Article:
There are, perhaps, no two phenomena more quintessentially of the 1980s as the concept of having a television in your kitchen and films about the Soviet Union and the United States of America using Western Europe as the board for an apocalyptic game of backgammon. It should, therefore, probably be no great surprise for you to find out that I was in the kitchen of an opulent house in Radlett in Hertfordshire (while my parents had a French evening class next door, in case you were wondering) as the city of Sheffield was blown to smithereens before my twelve year-old eyes. Threads, the BBC’s 1984 docu-drama about an imagined World War Three and the after-effects that it had on the people of the aforementioned Yorkshire city, remains the high water mark of this ghoulish genre, but films about our apparently impending annihilation have a considerably longer history than a mere three decades.
It is a truth universally acknowledged that story-tellers of any persuasion have more than a tendency to reflect the time during which they are writing as much as shape our opinions. With this in mind, it is perhaps no great surprise that the spiritual great-grandfather of this genre, the BBC’s seminal 1965 film The War Game, should have been made within three years of the Cuban missile crisis, when the whole world stood at the edge of the unthinkable as a result of a high stakes game of brinkmanship being played out by the two great superpowers of its time. By the standards of the time, The War Game was bleak, bleak material. Set in Rochester in Kent, it depicted the before, during and immediate after-effects of a nuclear attack on Britain, with a variety of talking heads putting arguments – some reasonably coherent, others as mad as a box of frogs – for and against the nuclear deterrent.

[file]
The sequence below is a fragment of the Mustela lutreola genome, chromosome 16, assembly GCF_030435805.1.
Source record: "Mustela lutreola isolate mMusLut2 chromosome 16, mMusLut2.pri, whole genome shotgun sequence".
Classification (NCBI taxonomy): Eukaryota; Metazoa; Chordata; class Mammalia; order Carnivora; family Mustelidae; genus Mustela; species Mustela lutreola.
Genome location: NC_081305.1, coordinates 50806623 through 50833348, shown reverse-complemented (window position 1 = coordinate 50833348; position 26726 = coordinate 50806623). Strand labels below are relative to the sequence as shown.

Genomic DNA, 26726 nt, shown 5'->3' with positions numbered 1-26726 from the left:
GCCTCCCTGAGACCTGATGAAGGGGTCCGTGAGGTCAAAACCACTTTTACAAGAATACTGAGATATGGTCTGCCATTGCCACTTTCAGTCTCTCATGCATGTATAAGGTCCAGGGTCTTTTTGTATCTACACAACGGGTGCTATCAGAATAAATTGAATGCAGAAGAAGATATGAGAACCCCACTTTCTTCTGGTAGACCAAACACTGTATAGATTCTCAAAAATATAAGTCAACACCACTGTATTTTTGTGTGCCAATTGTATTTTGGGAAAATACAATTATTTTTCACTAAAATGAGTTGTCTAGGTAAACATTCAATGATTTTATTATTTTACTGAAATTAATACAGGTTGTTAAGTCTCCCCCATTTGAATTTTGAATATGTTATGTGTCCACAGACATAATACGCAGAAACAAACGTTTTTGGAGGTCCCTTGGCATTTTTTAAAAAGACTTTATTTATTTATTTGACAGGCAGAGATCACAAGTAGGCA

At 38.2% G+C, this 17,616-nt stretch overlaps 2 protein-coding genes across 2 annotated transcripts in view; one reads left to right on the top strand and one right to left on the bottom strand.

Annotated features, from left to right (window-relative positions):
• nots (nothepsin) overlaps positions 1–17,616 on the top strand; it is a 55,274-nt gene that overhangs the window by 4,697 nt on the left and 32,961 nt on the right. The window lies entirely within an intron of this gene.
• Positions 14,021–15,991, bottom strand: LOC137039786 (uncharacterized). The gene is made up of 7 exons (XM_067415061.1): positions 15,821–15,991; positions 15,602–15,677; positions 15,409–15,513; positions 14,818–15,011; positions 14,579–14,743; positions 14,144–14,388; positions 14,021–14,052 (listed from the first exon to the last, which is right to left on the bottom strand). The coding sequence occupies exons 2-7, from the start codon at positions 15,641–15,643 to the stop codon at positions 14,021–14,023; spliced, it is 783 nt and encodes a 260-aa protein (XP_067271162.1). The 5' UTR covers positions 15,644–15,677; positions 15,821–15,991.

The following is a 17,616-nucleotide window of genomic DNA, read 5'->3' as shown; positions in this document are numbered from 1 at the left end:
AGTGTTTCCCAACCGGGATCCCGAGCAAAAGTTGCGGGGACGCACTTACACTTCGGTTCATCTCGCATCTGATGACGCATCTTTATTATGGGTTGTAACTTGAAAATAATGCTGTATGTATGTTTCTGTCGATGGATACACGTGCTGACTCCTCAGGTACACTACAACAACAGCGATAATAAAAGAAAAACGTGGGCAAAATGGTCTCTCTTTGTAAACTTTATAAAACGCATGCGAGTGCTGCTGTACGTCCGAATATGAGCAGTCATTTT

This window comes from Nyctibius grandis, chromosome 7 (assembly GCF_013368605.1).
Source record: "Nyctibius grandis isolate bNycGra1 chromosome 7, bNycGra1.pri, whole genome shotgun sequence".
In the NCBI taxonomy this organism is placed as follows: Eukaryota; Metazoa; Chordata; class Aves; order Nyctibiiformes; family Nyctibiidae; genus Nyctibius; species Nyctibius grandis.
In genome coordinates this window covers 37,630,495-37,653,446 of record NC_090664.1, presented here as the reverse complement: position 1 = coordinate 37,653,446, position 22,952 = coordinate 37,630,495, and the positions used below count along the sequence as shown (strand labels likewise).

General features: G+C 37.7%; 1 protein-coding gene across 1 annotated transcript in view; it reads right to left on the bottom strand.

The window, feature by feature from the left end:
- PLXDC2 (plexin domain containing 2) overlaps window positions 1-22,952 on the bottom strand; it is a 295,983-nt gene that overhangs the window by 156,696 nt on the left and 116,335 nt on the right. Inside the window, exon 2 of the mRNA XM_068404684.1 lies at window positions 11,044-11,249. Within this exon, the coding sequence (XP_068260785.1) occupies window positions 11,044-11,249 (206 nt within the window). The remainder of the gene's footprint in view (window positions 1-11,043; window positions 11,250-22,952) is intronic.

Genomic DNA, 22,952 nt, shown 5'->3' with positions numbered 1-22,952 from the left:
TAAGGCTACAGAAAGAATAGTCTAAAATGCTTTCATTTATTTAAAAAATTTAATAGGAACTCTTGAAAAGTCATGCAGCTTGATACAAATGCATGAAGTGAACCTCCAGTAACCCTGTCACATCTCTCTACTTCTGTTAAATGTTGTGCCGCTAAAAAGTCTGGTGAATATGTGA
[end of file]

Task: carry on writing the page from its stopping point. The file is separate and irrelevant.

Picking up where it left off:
The War Game suffers a little from the limitations of the time during which it was made. The modern viewer, weaned on lavish CGI and the constitutional right to see blood and internal organs in (soon not to be) living Technicolor, may feel let down by a relatively slow pace and a singular lack of mushroom clouds. None of this is to suggest that fans of the macabre will be completely disappointed, though. Some of the bomb’s victims look suitably mournful and char-grilled, while the film’s finale – which is more about the breakdown of societal norms than the after-effects of enormous exposure to radiation – is likely to sear itself into the consciousness of anybody that sees it.